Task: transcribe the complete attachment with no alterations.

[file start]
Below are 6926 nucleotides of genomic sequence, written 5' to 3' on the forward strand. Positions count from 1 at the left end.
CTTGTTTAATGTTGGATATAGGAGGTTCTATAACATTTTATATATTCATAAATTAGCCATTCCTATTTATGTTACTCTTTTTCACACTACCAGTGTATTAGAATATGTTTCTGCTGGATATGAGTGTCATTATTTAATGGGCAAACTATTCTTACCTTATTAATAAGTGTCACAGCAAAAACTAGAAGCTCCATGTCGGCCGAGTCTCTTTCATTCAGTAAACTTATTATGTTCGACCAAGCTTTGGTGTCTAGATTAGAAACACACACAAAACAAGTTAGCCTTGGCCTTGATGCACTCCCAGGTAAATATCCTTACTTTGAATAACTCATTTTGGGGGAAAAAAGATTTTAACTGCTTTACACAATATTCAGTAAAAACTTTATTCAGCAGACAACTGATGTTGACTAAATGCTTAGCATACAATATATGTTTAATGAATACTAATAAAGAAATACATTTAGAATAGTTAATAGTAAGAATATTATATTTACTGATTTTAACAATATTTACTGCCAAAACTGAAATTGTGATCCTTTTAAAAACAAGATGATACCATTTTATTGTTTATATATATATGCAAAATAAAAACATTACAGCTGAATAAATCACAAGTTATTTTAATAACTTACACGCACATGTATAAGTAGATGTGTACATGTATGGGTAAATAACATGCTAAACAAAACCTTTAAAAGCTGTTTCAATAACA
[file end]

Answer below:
Below are 6926 nucleotides of genomic sequence, written 5' to 3' on the forward strand. Positions count from 1 at the left end.
CTTGTTTAATGTTGGATATAGGAGGTTCTATAACATTTTATATATTCATAAATTAGCCATTCCTATTTATGTTACTCTTTTTCACACTACCAGTGTATTAGAATATGTTTCTGCTGGATATGAGTGTCATTATTTAATGGGCAAACTATTCTTACCTTATTAATAAGTGTCACAGCAAAAACTAGAAGCTCCATGTCGGCCGAGTCTCTTTCATTCAGTAAACTTATTATGTTCGACCAAGCTTTGGTGTCTAGATTAGAAACACACACAAAACAAGTTAGCCTTGGCCTTGATGCACTCCCAGGTAAATATCCTTACTTTGAATAACTCATTTTGGGGGAAAAAAGATTTTAACTGCTTTACACAATATTCAGTAAAAACTTTATTCAGCAGACAACTGATGTTGACTAAATGCTTAGCATACAATATATGTTTAATGAATACTAATAAAGAAATACATTTAGAATAGTTAATAGTAAGAATATTATATTTACTGATTTTAACAATATTTACTGCCAAAACTGAAATTGTGATCCTTTTAAAAACAAGATGATACCATTTTATTGTTTATATATATATGCAAAATAAAAACATTACAGCTGAATAAATCACAAGTTATTTTAATAACTTACACGCACATGTATAAGTAGATGTGTACATGTATGGGTAAATAACATGCTAAACAAAACCTTTAAAAGCTGTTTCAATAACA